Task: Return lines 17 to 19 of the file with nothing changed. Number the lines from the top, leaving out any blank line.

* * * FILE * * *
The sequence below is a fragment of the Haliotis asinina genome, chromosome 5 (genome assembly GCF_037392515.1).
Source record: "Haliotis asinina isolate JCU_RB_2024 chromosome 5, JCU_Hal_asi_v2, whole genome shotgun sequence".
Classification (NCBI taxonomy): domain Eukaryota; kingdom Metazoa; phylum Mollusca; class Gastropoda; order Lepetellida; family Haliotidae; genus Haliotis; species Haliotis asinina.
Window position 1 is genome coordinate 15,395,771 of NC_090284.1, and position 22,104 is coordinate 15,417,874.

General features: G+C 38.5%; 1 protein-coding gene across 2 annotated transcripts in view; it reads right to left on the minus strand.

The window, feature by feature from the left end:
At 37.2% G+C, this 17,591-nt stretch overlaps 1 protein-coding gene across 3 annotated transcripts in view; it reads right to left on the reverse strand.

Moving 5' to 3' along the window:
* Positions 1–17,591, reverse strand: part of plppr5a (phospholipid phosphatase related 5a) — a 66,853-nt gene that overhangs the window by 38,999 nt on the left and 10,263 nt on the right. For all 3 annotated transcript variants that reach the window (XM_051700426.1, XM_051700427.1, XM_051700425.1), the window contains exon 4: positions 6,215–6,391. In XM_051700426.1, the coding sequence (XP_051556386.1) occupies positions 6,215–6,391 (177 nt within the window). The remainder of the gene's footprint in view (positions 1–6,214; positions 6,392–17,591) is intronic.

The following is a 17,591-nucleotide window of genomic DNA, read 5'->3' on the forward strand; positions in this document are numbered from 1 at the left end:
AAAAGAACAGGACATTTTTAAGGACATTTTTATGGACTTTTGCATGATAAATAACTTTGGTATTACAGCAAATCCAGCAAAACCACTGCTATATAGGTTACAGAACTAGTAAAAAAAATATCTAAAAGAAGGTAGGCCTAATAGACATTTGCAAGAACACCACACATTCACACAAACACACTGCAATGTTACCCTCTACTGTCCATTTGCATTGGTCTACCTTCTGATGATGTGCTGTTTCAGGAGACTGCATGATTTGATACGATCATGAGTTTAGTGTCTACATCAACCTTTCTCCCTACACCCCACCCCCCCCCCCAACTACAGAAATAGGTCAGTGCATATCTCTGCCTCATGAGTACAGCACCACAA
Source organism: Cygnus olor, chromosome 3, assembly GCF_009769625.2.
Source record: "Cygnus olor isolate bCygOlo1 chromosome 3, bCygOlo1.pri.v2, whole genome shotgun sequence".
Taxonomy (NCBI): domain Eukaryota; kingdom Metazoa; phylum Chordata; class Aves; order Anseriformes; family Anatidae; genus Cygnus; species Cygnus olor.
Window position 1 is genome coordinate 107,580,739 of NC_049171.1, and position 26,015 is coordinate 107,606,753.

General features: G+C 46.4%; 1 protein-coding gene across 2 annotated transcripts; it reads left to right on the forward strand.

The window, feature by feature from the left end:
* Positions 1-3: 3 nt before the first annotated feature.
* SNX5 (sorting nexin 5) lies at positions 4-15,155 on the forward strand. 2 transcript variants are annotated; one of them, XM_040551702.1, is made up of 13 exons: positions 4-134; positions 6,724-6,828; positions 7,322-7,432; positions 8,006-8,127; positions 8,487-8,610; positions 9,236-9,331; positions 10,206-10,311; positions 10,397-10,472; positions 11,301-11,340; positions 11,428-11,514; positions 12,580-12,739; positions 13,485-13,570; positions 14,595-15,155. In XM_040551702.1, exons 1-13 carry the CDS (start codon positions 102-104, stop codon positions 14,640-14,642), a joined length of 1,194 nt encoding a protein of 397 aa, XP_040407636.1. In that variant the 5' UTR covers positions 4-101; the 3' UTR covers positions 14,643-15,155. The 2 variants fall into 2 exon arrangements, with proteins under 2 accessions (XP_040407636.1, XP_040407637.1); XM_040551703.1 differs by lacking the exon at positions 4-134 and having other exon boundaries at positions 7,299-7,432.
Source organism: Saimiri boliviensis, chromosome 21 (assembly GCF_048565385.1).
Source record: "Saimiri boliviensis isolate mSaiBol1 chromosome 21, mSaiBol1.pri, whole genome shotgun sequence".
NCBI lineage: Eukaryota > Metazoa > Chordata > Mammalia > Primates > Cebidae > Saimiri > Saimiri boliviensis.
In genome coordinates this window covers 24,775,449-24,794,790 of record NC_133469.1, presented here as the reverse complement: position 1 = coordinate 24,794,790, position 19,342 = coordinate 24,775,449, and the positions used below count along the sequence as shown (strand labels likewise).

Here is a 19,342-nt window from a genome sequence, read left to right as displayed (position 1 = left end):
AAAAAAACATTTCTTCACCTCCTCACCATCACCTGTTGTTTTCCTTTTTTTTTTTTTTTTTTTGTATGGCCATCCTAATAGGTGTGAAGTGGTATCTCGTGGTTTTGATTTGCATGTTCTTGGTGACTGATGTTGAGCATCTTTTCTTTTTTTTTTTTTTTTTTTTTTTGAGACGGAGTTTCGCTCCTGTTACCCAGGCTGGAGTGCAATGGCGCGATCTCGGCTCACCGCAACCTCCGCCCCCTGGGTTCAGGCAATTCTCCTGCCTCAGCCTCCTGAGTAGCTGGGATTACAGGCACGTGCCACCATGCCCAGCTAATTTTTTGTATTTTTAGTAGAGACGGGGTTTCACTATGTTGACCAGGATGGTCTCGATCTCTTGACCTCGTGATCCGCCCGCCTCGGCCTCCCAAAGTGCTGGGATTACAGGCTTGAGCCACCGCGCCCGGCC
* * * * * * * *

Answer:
The window, feature by feature from the left end:
* Positions 1-3: 3 nt before the first annotated feature.
* SNX5 (sorting nexin 5) lies at positions 4-15,155 on the forward strand. 2 transcript variants are annotated; one of them, XM_040551702.1, is made up of 13 exons: positions 4-134; positions 6,724-6,828; positions 7,322-7,432; positions 8,006-8,127; positions 8,487-8,610; positions 9,236-9,331; positions 10,206-10,311; positions 10,397-10,472; positions 11,301-11,340; positions 11,428-11,514; positions 12,580-12,739; positions 13,485-13,570; positions 14,595-15,155. In XM_040551702.1, exons 1-13 carry the CDS (start codon positions 102-104, stop codon positions 14,640-14,642), a joined length of 1,194 nt encoding a protein of 397 aa, XP_040407636.1. In that variant the 5' UTR covers positions 4-101; the 3' UTR covers positions 14,643-15,155. The 2 variants fall into 2 exon arrangements, with proteins under 2 accessions (XP_040407636.1, XP_040407637.1); XM_040551703.1 differs by lacking the exon at positions 4-134 and having other exon boundaries at positions 7,299-7,432.